The Short Version: When Doc Sportello’s ex-flame shows up asking him to look into her missing new beau, he probably shouldn’t take the case. But he does and ends up mixed up with all kinds of ne’er-do-wells and maybe-do-wells, all seen through a cloud of drugs as the ’70s begin…
The Review: What to think of Thomas Pynchon writing a relatively straightforward novel? It’s hard to conceive, in some ways, isn’t it? Not that this is exactly straightforward – the cloud of primo bud that practically wafts out of the book when opened to any given page makes for a winding, hazy story at the clearest of times – but it’s more traditional anyway that Gravity’s Rainbow or something like the whirlygig of characters and decades that constitutes Against the Day. And it’s difficult to peg the novel when it tries to be so many things, misses a bunch of them, and is pretty pleased with itself nonetheless.
It’s hard for the reader not to be pleased (if they’re of the right mind, anyway) with the book too. Fans of classic noir will see the obvious connections but this book owes just as much to Hunter S. Thompson and Pulp Fiction as it does Raymond Chandler. Doc Sportello, our hard-boiled and high-flying detective, has all the classic hangups: women, booze, an inability to see what’s going on around them… except he has an excuse: the pot. It’s a delightful running joke of sorts where somebody speaks in very loaded terms, trying to give Doc a hint or some advice and he just… kinda… wha?
So Pynchon is having fun with the conventions of the genre, which is something that good authors don’t do often enough. He wants to play in the sandbox but also insists on his own changes, making for a very particular brand of story. A perfect example of this would be Bigfoot Bjornsen’s chocolate-covered-banana addiction: it’s a weird thing, it doesn’t really have much to do with the story itself, but it adds a very particular flavor to the telling of the tale. It’s the oddball thing that makes Pynchon so particular and unique.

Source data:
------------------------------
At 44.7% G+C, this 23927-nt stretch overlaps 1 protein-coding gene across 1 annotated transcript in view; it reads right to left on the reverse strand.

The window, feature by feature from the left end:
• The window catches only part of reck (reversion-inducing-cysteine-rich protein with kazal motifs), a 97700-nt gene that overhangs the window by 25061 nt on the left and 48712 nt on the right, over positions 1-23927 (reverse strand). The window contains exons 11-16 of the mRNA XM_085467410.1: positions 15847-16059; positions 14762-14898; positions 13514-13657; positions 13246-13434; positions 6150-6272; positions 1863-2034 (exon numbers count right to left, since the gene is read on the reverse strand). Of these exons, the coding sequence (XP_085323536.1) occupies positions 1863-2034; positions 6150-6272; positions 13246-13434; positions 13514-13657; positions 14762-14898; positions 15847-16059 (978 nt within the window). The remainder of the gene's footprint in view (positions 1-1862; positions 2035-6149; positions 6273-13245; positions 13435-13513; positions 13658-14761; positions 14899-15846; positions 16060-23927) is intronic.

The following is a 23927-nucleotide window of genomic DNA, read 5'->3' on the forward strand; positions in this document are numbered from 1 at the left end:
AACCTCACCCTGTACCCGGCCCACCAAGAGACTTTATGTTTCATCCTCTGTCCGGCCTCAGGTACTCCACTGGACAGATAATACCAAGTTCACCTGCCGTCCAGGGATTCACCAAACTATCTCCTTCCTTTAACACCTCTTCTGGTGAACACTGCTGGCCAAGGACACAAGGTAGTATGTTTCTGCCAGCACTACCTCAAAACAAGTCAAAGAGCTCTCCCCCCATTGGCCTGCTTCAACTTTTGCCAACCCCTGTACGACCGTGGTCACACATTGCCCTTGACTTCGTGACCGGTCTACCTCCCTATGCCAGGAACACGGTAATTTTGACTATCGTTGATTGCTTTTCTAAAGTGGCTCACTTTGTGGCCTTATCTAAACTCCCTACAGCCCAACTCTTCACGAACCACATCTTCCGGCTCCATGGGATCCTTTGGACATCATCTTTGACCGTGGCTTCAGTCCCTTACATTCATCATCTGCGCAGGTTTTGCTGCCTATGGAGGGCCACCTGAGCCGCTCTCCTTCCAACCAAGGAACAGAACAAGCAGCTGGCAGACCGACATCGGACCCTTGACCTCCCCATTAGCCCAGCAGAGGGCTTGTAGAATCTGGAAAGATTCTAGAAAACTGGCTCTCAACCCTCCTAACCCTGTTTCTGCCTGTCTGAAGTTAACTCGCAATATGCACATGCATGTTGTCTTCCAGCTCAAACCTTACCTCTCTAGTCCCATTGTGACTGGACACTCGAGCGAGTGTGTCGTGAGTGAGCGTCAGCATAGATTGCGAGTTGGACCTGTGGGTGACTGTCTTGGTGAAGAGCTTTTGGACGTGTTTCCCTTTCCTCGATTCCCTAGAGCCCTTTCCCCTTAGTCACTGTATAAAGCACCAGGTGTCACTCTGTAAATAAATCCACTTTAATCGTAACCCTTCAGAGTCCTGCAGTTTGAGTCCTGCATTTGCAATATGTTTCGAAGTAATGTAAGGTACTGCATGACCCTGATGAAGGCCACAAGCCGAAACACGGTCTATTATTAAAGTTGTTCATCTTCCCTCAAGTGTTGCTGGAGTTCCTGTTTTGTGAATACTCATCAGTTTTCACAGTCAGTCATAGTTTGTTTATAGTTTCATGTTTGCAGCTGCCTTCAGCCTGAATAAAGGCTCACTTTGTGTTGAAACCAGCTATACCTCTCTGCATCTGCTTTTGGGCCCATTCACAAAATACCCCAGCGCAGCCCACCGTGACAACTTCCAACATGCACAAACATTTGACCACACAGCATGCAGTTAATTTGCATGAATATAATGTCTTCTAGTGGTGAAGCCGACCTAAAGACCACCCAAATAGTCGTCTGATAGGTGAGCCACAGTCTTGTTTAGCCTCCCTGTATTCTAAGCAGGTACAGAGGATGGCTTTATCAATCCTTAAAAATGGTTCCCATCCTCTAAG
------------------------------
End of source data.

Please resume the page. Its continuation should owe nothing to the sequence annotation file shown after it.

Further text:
There are failings, though. The supporting cast largely feels cut from stock cloth, even though they’re all bent in interesting, sometimes-almost-unique ways. Still, you know what role pretty much each person is going to fulfill when they come onto the page. And reading this book with the promo materials for the film (ed. note: which my BookClub will be attending after we have all read this – an… enhanced? post about that may be forthcoming.) makes it hard not to imagine the already-indelible images of Joaquin Phoenix and Josh Brolin and Reese Witherspoon and so on as you read. They all feel a little manufactured at times instead of real – but maybe that’s just the dope talking. Rating: 3.5 out of 5. I think, at the end of the day, this is a surprisingly ordinary noir novel. There’s a Pynchon spin on the whole thing, of course – but it doesn’t aspire to the magic and wildness of his other novels. Which I suppose means you can’t knock it for not achieving it… but maybe it’s also just my problem with traditional noir: you never quite get the resolution you want. That’s the thing, isn’t it? I mean, detective stories began with the guy solving the thing and everybody goes home happy. Noir digs into the existential side of things, the sense that you aren’t going to be happy even if you do solve the thing because the world is a dark place! Etc etc. It’s enough to make you want to roll up a joint and join Doc on the couch. But you know you’ll be back out there eventually. You can’t give up, just like Doc.